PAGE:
My (anti) hero

Through the years, my brother has recommended many good books to me. Some of them were tough reads, and what I’ve learned about highly recommended tough reads if I give up on them is that I should revisit them sometime later. A lot of books that I adored as a young adult didn’t have the same luster when I reread them after getting older, so I assumed, correctly, that the opposite could be true. Some books just have to come along at the right time in your life, which is why I continue to reread a lot of the classics that bored me (especially as a teenager). As an adult, I’ve understood how brilliantly they were written and could appreciate them on a level that was beyond me as a youngster.

However, one book David recommended hooked me from the first page, and every time I reread it, I relish it just as much. I can pick it up any time, open to any page, and I’ll start laughing at my favorite anti-hero and one of the most colorful casts of characters ever assembled. It is, as you might surmise from the photo, John Kennedy Toole’s A Confederacy of Dunces. It never stops delighting me.

When the book opens, narrator Ignatius J. Reilly is about to get into a contretemps in front of New Orleans’ D.H. Holmes Department Store.

The store closed in 1989, and later the building became the Chateau Sonesta Hotel, now the Hyatt French Quarter. The hotel entrance is on Iberville Street, but if you walk down the back side, on Canal Street, you’ll see this wonderful statue.

It’s based on a portrayal by actor John McConnell of Ignatius in the book’s opening scene, waiting for his mother under the D.H. Holmes clock and surveying the passing pedestrians with disdain. The statue makes me smile whenever I see it, much like the Lucky Dogs carts I pass–they being the basis for “Paradise Hot Dogs,” one of Ignatius’s several employers during the course of the novel.

I know for many people, New Orleans is about partying, eating, and hearing great music. But I love it most for its literary gems, among whom John Kennedy Toole and his novel are the brightest.

ETA: By the way, they usually put the statue in storage during Mardi Gras, so that’s no time to see it.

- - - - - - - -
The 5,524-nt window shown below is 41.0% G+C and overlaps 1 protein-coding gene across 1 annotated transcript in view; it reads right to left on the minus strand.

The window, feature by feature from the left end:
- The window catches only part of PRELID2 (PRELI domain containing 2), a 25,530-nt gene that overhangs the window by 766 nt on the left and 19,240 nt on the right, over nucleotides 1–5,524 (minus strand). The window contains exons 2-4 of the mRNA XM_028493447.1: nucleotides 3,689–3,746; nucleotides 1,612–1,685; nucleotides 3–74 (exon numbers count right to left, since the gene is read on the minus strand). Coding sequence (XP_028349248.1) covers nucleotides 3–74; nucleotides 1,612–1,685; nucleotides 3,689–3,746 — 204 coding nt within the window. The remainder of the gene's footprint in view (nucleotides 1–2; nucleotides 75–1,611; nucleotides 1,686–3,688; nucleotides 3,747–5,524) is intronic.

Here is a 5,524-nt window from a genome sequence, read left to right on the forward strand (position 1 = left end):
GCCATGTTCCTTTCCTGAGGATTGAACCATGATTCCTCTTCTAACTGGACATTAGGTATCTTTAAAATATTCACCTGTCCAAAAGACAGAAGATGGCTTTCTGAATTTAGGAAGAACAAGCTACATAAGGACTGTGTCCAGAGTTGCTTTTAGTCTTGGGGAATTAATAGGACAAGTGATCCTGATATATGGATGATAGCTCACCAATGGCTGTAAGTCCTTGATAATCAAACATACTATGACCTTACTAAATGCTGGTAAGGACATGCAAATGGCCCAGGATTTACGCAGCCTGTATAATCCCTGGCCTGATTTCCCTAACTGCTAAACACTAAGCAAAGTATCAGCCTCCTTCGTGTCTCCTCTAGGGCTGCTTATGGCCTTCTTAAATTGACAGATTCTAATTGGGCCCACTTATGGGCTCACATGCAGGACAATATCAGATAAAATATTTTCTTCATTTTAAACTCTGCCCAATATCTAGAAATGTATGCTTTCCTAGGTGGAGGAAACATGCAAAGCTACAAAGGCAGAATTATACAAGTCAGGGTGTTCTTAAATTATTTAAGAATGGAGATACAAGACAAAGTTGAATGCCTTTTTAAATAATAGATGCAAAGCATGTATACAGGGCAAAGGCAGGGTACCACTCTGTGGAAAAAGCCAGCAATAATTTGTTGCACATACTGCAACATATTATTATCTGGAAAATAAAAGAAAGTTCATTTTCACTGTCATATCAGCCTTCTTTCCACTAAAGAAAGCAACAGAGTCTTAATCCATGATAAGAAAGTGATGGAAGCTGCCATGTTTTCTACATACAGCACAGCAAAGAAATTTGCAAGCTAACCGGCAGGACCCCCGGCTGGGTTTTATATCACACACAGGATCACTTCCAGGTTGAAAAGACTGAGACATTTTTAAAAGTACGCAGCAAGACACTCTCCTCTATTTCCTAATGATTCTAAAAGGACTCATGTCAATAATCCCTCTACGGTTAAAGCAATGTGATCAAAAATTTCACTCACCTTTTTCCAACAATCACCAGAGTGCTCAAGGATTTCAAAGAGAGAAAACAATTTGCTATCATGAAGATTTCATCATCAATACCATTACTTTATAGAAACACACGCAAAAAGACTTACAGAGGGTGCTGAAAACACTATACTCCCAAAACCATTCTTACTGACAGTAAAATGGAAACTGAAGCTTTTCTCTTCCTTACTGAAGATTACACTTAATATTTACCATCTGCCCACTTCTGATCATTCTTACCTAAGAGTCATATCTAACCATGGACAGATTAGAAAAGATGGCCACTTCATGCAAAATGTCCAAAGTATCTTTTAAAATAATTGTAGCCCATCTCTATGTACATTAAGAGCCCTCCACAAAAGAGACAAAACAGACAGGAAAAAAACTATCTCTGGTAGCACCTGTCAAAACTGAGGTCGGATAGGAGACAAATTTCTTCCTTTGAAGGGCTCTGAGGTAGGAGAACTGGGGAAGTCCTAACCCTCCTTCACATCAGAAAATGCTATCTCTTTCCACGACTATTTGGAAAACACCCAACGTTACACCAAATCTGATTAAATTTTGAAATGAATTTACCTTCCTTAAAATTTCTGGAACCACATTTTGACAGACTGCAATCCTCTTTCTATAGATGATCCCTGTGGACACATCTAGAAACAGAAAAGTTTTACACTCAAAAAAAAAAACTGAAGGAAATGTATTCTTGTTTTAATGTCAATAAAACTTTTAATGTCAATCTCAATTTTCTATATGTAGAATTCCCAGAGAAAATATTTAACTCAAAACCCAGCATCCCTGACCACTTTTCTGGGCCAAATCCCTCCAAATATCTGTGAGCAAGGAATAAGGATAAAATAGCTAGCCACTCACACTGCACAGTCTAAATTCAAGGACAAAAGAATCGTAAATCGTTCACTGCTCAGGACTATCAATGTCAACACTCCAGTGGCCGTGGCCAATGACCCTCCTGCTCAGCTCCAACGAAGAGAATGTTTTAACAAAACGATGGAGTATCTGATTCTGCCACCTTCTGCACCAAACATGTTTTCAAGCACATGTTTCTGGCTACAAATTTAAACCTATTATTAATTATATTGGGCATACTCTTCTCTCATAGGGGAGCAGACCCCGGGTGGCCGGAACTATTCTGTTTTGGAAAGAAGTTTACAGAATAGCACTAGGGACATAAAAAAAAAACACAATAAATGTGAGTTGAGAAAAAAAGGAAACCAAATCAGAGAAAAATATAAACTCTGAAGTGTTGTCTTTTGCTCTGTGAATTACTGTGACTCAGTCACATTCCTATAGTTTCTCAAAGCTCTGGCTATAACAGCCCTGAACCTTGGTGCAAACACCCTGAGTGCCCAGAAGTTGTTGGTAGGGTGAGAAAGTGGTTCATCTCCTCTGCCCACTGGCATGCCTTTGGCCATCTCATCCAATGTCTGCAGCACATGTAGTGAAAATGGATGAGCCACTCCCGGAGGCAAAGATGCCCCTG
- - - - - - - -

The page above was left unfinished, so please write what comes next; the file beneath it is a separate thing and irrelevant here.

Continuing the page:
8 thoughts on “My (anti) hero”

  1. Read the book years ago on the advice of a friend (same friend who recommended Ferrol Sams’ Porter Osborne, Jr. trilogy while we browsed together a used book store in Chicago). Read it again last year. Saw the statue when we went to N.O. for this year’s disastrous Sugar Bowl. I somehow pictured Ignatius as a heftier man, but I didn’t know the character/statue had been portrayed by an actor in a movie. Ate a Lucky Dog just so I could say, “Ate a dog from the carts that were the inspiration for Paradise Hot Dogs.” Son, Michael, thought the statue was a street performer. “Leave him alone, Dad, he’s just trying to do his thing.” I said, “Son,” knocked on Ignatius’ head and said, “Really?”

    1. I’m just going to say again that if you wrote your memoirs–or kept a blog–I’d read it with pleasure. I’m the opposite of Michael, btw, and have several times been fooled by street performers who I didn’t know were real until they moved. And I once watched a performer in Gatlinburg for a while who DID move and I still didn’t think he was real.

  2. And I’m the rain on this parade, because I really really really didn’t like this book, although many people whose opinions I respect think it’s fabulous. Maybe someday I’ll give it another try.

    1. A little rain never hurt anything. I know a couple of people who refuse to read it, and a couple who can’t stand it. Vive la diffĂ©rence!

  3. I haven’t read A Confederacy of Dunces, but I do find it rare to find statues based on fictional characters. My favorite was the tea party from Alice in Wonderland, in The Golden Square shopping mall in Warrington.

    1. I like statues based on fictional characters. I suppose those characters are as real to many of us as some of those people who lived hundreds of years ago.

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